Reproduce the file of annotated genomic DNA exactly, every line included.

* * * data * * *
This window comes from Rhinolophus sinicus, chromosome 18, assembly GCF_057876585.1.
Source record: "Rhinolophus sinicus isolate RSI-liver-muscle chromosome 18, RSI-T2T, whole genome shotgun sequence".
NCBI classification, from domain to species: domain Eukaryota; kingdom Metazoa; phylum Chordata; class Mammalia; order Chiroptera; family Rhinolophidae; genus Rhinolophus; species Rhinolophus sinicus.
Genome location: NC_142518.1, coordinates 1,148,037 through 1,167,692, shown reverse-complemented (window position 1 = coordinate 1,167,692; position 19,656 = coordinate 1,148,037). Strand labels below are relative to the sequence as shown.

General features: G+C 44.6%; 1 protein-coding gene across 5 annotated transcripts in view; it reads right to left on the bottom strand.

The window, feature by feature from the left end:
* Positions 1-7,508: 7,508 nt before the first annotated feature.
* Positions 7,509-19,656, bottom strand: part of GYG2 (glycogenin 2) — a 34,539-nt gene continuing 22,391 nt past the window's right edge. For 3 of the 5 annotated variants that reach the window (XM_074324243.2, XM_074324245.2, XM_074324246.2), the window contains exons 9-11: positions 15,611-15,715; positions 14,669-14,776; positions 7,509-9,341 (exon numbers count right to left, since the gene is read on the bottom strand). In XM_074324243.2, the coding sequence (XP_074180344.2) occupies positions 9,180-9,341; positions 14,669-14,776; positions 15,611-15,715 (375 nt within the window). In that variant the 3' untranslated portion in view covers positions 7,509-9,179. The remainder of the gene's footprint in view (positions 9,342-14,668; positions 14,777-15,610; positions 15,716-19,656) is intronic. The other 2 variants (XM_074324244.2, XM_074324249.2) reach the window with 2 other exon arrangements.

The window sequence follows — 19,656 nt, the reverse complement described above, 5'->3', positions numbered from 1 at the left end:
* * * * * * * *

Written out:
This window comes from Rhinolophus sinicus, chromosome 18, assembly GCF_057876585.1.
Source record: "Rhinolophus sinicus isolate RSI-liver-muscle chromosome 18, RSI-T2T, whole genome shotgun sequence".
NCBI classification, from domain to species: domain Eukaryota; kingdom Metazoa; phylum Chordata; class Mammalia; order Chiroptera; family Rhinolophidae; genus Rhinolophus; species Rhinolophus sinicus.
Genome location: NC_142518.1, coordinates 1,148,037 through 1,167,692, shown reverse-complemented (window position 1 = coordinate 1,167,692; position 19,656 = coordinate 1,148,037). Strand labels below are relative to the sequence as shown.

General features: G+C 44.6%; 1 protein-coding gene across 5 annotated transcripts in view; it reads right to left on the bottom strand.

The window, feature by feature from the left end:
* Positions 1-7,508: 7,508 nt before the first annotated feature.
* Positions 7,509-19,656, bottom strand: part of GYG2 (glycogenin 2) — a 34,539-nt gene continuing 22,391 nt past the window's right edge. For 3 of the 5 annotated variants that reach the window (XM_074324243.2, XM_074324245.2, XM_074324246.2), the window contains exons 9-11: positions 15,611-15,715; positions 14,669-14,776; positions 7,509-9,341 (exon numbers count right to left, since the gene is read on the bottom strand). In XM_074324243.2, the coding sequence (XP_074180344.2) occupies positions 9,180-9,341; positions 14,669-14,776; positions 15,611-15,715 (375 nt within the window). In that variant the 3' untranslated portion in view covers positions 7,509-9,179. The remainder of the gene's footprint in view (positions 9,342-14,668; positions 14,777-15,610; positions 15,716-19,656) is intronic. The other 2 variants (XM_074324244.2, XM_074324249.2) reach the window with 2 other exon arrangements.

The window sequence follows — 19,656 nt, the reverse complement described above, 5'->3', positions numbered from 1 at the left end: